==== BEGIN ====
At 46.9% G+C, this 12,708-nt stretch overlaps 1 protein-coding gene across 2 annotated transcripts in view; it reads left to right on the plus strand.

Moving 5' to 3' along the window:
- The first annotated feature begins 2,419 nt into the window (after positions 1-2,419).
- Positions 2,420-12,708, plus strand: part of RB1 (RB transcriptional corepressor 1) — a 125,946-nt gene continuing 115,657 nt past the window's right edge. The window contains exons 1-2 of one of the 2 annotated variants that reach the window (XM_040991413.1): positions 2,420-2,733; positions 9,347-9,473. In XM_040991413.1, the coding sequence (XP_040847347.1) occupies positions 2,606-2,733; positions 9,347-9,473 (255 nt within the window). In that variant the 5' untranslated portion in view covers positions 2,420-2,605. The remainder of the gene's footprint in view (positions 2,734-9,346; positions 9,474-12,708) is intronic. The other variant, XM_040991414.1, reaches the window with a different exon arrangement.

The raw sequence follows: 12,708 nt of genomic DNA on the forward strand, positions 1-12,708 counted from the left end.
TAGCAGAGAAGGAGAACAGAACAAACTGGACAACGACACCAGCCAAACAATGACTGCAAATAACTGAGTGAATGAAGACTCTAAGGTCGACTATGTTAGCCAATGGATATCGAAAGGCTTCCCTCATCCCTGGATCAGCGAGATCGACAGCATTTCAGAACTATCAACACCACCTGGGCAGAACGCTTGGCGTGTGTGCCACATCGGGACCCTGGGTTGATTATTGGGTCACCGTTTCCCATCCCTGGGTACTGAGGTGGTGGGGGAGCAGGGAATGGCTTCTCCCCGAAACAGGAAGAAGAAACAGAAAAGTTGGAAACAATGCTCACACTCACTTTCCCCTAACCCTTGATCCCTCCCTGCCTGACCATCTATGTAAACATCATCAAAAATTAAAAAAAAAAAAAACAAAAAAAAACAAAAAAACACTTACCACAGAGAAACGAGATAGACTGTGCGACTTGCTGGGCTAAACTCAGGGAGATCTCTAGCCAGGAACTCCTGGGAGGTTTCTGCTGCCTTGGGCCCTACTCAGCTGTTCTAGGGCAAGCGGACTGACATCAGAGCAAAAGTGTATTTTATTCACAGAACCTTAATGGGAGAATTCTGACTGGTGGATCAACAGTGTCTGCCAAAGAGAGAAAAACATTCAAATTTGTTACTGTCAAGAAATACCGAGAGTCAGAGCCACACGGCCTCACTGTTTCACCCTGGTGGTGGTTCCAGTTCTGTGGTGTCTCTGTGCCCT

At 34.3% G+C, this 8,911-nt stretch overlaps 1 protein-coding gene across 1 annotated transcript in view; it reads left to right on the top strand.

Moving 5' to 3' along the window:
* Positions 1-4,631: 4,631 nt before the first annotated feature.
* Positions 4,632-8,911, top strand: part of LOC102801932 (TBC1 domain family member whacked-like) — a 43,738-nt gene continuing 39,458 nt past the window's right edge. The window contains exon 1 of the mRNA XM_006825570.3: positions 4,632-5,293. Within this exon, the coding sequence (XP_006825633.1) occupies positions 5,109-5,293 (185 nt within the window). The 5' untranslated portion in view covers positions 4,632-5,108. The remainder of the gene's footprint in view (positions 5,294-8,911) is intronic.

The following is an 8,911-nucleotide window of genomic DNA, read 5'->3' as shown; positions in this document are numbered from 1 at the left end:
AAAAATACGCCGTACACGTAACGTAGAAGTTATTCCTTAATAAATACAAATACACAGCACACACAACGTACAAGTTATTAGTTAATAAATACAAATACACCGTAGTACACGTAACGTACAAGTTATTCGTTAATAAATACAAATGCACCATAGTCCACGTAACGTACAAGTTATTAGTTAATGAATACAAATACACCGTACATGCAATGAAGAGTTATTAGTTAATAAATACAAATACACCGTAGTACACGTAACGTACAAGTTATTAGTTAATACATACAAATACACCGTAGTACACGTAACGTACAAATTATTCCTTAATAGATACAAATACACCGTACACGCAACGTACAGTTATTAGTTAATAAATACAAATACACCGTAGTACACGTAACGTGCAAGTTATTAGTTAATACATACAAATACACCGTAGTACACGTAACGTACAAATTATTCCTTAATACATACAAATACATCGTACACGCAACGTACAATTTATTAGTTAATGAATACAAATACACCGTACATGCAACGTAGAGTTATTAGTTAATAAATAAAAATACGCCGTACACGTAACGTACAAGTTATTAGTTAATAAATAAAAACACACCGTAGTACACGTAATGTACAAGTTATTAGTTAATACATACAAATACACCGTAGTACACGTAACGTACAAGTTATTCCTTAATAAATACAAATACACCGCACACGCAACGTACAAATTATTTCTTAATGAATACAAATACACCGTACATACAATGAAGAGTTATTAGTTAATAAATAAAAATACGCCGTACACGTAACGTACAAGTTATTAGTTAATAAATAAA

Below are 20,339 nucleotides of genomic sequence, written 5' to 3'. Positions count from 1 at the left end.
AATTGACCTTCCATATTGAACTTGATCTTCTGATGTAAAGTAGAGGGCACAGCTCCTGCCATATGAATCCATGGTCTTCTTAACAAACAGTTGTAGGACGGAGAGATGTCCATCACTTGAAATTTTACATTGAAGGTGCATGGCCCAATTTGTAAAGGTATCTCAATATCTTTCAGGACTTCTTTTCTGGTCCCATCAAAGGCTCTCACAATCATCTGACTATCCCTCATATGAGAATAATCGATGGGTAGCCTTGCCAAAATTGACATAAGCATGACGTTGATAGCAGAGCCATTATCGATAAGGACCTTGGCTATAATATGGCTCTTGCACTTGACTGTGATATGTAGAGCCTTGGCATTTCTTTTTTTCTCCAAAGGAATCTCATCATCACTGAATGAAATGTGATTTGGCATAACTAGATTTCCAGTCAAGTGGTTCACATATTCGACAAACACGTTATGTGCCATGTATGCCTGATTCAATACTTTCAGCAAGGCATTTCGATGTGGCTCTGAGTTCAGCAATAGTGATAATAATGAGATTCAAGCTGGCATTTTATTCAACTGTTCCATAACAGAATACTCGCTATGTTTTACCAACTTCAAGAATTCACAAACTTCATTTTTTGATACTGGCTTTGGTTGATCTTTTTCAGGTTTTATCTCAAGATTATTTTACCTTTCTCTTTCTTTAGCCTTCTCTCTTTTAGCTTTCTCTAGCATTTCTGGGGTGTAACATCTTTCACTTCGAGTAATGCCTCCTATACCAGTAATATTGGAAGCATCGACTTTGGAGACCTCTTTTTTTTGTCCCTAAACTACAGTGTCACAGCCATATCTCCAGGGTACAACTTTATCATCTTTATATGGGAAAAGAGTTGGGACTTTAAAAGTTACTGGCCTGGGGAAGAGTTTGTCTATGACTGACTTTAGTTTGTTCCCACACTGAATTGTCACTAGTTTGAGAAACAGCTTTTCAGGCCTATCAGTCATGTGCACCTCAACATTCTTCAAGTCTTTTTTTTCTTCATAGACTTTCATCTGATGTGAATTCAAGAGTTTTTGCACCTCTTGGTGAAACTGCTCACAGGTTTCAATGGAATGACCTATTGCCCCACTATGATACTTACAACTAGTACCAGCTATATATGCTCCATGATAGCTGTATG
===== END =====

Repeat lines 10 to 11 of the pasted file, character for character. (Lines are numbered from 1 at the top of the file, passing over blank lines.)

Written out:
* Positions 4,632-8,911, top strand: part of LOC102801932 (TBC1 domain family member whacked-like) — a 43,738-nt gene continuing 39,458 nt past the window's right edge. The window contains exon 1 of the mRNA XM_006825570.3: positions 4,632-5,293. Within this exon, the coding sequence (XP_006825633.1) occupies positions 5,109-5,293 (185 nt within the window). The 5' untranslated portion in view covers positions 4,632-5,108. The remainder of the gene's footprint in view (positions 5,294-8,911) is intronic.

The following is an 8,911-nucleotide window of genomic DNA, read 5'->3' as shown; positions in this document are numbered from 1 at the left end: